The Simple, Soulful Dish These Somali Refugees Brought to America

A recipe sustained one family through civil war, 20 years of refugee camp living, and immigration to Oakland, California.

Malawah, a slightly sweet Somali flatbread, and spiced milk tea. Victoria Wall Harris/Refugee Transitions

When Halimo Isaac arrived in Oakland, California, with her three daughters in 2012, American food smelled so weird to her she couldn’t stomach it for the first week. When she went to make the spiced milky tea that her family drinks daily, there was another problem, her daughter Fatuma Hussein tells me: “We didn’t know this kind of stove, how to turn it on and off.” Up until this point in their lives, they had always heated water with coals from a fire. But after these small hiccups, the mother of six soon set to work making the Somali food her family was accustomed to, including malawah, a paper-thin pancake eaten with tea in the morning.

Halimo’s malawah recipe has traveled with her through the many disparate stages of her life. Raised by nomadic herders in Somalia, she fled the country’s brutal civil war with her three sons in the early 1990s and landed in Kenya’s Dadaab, the world’s largest refugee camp and home to about 260,000 Somali refugees. (Last year, the Kenyan government ordered a closure of the camp because of security concerns, but the country’s high court blocked the order on Thursday, ruling that it would amount to an “act of group persecution.”)

Halimo could mix up these quick pancakes using some of the rations the World Food Program distributed to refugees: flour, salt, and oil.

Like many of Dadaab’s inhabitants, Halimo spent more than 20 years in the camp, carving out as normal of a life as she could. She gave birth to three more daughters; the oldest, Fatuma, spent the first 14 years of her life there. “Our life was kind of stable,” Fatuma remembers, “even though it was kind of rough, yeah.” To help support these kids, Halimo opened a restaurant, called “Halimo’s,” serving breakfast, lunch, and dinner—though it was tea time that drew the most customers, about 40 or 50 a day.

“Everybody loved the restaurant because my mom used to help out poor people who came at that time who didn’t have enough money,” Fatuma says. Halimo’s customers enjoyed dunking her crisp malawah in their breakfast tea. She could mix up these quick pancakes using some of the rations the World Food Program distributed to refugees: flour, salt, and oil. Then she’d buy eggs, sugar, and milk in the early morning at a local store, and pay back the store for the ingredients once she’d sold her day’s batch.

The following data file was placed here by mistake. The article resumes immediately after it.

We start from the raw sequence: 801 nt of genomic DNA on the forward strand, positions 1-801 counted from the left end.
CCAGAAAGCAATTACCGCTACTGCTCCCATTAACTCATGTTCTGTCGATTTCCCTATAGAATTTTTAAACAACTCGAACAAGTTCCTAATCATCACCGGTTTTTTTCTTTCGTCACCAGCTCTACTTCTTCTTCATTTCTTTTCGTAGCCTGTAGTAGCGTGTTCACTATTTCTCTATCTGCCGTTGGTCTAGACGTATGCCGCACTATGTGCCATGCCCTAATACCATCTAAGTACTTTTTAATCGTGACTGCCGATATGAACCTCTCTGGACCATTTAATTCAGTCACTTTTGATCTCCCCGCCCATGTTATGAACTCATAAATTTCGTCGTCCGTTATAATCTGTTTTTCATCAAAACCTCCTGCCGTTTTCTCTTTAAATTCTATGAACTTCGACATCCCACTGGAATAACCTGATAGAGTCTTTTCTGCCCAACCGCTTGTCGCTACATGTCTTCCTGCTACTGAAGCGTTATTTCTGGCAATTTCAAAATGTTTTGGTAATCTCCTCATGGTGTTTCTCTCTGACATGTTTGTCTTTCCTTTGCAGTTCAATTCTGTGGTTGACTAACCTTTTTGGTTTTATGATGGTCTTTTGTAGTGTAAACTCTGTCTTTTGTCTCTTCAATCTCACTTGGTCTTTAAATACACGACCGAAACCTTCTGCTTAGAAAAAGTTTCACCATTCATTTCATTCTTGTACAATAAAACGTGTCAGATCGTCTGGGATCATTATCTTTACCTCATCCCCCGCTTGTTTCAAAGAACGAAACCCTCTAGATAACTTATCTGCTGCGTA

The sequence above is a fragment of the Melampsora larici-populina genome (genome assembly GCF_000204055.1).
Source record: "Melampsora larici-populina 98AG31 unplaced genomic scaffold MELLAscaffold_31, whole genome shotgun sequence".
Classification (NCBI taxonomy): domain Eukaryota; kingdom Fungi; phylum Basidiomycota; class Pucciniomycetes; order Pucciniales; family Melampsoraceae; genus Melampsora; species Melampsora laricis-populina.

Now that she’s in Oakland, Halimo still makes malawah several times a week. “We cook it when we don’t have time to cook other things,” Fatuma says. The 19-year-old is busy these days studying for a college degree in health sciences. Cooking Somali foods like this one, she says, “reminds us of our life back there; that’s the food we grew up with.”

Halimo Isaac and two of her daughters Jennifer Martiné

Halimo left seven siblings back in Somalia. They’ve never tried to immigrate to the United States, but she knows so many other Muslim refugees back in Dadaab who have. When President Donald Trump signed an executive order temporarily banning people from seven countries, including Somalia, on January 27, she thought of all of them. “These people are like us,” she says, via Fatuma’s translation, “looking for a better life, a better future for their children. I feel affected, because—that could have been me.”

I visited the women at their ground-level apartment in Oakland’s Fruitvale neighborhood to learn how to make the perfect malawah. Five-gallon tubs of flour and sugar sit on the floor next to the stove—they go through a full one every month, Fatuma tells me. Halimo mixes the thin batter and heats up oil on the stove in a shallow black pan, adjusting her aphid-green hijab every so often to avoid dragging it through the ingredients. After adding one ladle’s worth of batter into the pan, she sweeps the bottom of the ladle around the batter in a clockwise direction to smooth it out. She knows when to flip it, Fatuma says, when bubbles start to emerge and the edges become golden.

Halimo’s recipe for malawah (below) appeared in Between Meals, a cookbook by the nonprofit Refugee Transitions featuring recipes by newly arrived refugee women in the Bay Area.

Malawah (A sweet flatbread)


(serves 2-4)

1/2 teaspoon salt
1 cup sugar
3 cups flour
3 cups milk
2 eggs
1-2 tablespoons vegetable oil for frying
8-inch flat-bottom frying pan


Whisk together first five ingredients until totally smooth. Mixture should be thin. Add water if too thick.

Heat oil in pan for 10 minutes. Spoon batter into center and use back of spoon to spread batter out. Fry each malawah individually over medium-low heat. Flip after bottom is browned. Eat for breakfast with spiced milk tea.

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